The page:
New Resolution #1:  Research the difference between brown and white coffee filters.  Okay, not cool. After extensive research (Google), I am now freaked out about about both the brown and white coffee filters.  The brown filters are more environmentally friendly, but as one blogger writes, the brown filters are unbleached and might retain the remnants of warehouse vermin (rat blog), and another blogger writes the white filters are bleached (oxygenated) and might be exposing us to dioxins (poison blog).  This leaves me with the only logical solution, 23 kt gold filters, the Rolls Royce in safety and design (Ritzy blog).

Brand New, Better-than-Ever Resolution #1: Purchase a 23 kt gold coffee filter.  I surfed to the Bunn website.  It doesn't sell a 23 kt gold filter.

I hate New Year's Resolutions.

I'm going to Dunkin' Donuts for a rat pellet, dioxin-filled cup of coffee.  Hazelnut.

See ya next year.

Tuesday, December 7, 2010

Oh Christmas Tree, Oh Christmas Tree, Where's My Albuterol Inhaler?

It's the most wonderful time of the year, and I as I pulled into the driveway after a hectic day at the 'ol Academy, I saw that a package had been dropped at our doorstep.  73 pounds of something, in a large, elongated cardboard box, and blocking the front doorway.

But what to my wondrous eyes could it be? I wondered, redundantly, stooping to take a closer look.

Why, it was an artificial Christmas tree.

And as I dragged the hefty box inside and down the stairs, settling in to unpack the festive limbs, I realized that this was no ordinary artificial tree.  Uh-uh.  This was a replica 6.5' Norway Spruce with 5,280 tip points and 600 color and clear lights, complete with a remote control with the option of snapping on color, clear, or both color and clear lights at the same time!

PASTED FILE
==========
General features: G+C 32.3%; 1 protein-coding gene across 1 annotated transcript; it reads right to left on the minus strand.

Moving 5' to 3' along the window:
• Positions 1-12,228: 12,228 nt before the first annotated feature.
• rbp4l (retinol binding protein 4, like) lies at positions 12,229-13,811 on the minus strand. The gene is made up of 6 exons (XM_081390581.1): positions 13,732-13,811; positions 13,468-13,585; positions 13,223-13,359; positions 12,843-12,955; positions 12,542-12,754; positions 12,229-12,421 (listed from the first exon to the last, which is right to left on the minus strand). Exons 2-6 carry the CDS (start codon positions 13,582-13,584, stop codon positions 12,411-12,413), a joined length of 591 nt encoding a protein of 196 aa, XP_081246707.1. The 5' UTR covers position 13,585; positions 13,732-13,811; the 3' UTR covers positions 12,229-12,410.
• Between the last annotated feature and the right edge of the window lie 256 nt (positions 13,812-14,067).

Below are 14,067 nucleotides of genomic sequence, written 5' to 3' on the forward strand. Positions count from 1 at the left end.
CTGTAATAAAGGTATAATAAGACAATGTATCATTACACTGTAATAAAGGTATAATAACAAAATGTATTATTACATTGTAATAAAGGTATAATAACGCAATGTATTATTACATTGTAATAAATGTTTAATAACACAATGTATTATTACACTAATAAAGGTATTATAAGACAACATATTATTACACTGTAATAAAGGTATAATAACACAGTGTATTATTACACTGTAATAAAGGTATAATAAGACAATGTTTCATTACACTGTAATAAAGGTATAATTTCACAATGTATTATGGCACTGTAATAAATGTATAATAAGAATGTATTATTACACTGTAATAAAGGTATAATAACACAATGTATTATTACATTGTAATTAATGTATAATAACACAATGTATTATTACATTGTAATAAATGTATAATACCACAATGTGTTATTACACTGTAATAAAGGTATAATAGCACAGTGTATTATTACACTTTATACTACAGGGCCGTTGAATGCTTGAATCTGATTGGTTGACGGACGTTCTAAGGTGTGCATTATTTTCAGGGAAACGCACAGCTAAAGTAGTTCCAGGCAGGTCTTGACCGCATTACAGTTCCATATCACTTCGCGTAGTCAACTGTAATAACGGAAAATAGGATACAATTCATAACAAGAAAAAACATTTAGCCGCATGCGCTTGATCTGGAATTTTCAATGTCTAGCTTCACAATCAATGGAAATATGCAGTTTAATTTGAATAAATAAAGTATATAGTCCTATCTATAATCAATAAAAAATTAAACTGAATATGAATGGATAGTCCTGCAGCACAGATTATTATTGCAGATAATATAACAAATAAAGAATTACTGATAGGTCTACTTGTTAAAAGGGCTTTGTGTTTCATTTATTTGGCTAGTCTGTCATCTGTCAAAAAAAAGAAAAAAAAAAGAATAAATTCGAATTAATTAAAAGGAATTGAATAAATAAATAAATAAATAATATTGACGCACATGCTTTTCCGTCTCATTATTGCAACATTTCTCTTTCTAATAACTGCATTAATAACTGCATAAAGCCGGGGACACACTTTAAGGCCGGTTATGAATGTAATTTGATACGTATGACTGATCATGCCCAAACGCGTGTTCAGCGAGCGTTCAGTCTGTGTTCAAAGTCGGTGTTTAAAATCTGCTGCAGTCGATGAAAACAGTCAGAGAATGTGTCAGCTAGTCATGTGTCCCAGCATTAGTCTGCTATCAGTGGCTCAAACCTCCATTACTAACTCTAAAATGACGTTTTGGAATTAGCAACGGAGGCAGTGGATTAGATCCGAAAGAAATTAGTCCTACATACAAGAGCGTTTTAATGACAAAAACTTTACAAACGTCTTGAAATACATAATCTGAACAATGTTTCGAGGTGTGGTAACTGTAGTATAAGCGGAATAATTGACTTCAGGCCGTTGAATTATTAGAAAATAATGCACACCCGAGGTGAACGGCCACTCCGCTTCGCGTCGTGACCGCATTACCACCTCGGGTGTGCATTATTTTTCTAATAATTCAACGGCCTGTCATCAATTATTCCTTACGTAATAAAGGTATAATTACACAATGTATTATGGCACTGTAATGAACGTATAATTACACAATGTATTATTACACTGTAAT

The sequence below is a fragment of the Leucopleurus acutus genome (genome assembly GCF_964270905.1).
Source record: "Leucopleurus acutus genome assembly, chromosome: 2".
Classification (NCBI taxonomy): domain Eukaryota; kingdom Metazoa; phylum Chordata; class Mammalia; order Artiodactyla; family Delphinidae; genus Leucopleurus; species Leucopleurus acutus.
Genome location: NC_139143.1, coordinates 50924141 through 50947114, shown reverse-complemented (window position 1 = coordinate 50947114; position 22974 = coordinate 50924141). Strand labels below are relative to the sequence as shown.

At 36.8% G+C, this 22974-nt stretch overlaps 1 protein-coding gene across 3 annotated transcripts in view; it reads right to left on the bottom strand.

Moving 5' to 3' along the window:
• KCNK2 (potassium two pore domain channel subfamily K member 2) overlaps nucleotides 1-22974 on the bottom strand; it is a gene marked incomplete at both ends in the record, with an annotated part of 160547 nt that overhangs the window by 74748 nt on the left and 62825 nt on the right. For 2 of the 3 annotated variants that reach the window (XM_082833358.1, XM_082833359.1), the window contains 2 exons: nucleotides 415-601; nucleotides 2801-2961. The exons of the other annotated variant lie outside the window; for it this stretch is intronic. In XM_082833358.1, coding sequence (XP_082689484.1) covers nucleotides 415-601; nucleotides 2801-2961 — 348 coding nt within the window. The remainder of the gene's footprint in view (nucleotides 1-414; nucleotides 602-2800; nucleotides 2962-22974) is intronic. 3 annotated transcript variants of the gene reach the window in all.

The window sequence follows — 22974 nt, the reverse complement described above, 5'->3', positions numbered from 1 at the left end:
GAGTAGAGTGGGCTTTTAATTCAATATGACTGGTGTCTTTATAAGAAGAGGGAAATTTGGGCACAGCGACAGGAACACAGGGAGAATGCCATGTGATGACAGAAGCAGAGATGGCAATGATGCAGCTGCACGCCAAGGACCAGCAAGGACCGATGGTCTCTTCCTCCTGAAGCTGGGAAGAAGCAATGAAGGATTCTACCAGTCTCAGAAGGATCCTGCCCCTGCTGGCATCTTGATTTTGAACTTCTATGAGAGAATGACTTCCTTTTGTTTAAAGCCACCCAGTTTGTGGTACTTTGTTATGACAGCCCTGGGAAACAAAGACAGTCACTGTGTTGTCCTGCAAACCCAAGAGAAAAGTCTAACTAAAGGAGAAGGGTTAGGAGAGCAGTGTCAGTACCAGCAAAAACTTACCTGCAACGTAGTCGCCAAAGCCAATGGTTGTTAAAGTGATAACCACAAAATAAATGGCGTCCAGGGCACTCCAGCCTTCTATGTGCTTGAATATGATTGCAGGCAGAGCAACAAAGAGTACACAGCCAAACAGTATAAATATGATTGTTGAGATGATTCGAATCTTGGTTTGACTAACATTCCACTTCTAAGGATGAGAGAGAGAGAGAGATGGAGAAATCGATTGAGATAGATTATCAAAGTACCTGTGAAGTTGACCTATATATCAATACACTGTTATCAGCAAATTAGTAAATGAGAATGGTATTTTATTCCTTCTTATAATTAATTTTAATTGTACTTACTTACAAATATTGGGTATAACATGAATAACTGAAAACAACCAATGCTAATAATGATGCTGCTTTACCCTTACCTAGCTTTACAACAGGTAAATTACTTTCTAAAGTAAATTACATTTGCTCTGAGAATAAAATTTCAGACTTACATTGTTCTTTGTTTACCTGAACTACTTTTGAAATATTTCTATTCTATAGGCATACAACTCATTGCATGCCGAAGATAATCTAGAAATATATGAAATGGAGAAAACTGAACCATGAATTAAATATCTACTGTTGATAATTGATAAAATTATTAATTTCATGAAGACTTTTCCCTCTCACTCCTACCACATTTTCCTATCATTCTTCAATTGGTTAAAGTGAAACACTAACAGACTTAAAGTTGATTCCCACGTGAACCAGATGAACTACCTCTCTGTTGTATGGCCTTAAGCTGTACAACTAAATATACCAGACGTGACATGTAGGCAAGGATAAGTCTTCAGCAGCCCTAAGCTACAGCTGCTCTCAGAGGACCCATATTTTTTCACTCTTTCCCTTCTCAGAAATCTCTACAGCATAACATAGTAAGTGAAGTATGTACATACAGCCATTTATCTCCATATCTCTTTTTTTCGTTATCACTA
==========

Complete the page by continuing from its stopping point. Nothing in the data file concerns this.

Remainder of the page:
I re-heated some coffee and set to work bending and shaping the branches, donning the white gloves generously included in the box. When it was finished, we gathered around the tree, alternately taking turns clicking the remote.  Color, clear, both...color, clear both.  Ah, Christmas in the 21st Century.

It wasn't until later that night when it finally hit me.  The purchase of this artificial Christmas tree signaled the death knell of a time honored family tradition, sawing down a live tree.

Though, as I recall, our first such family endeavor wasn't exactly a Norman Rockwell moment.

(Insert Rod Serling Twilight Zone music here)

Picture, if you will, a pristine winter day, fifteen years ago.  Location:  Allen Hill Tree Farm, Brooklyn, CT.  On a whim, the family and I wheeled into the parking lot of the local tree farm, bent on selecting the perfect yuletide tree.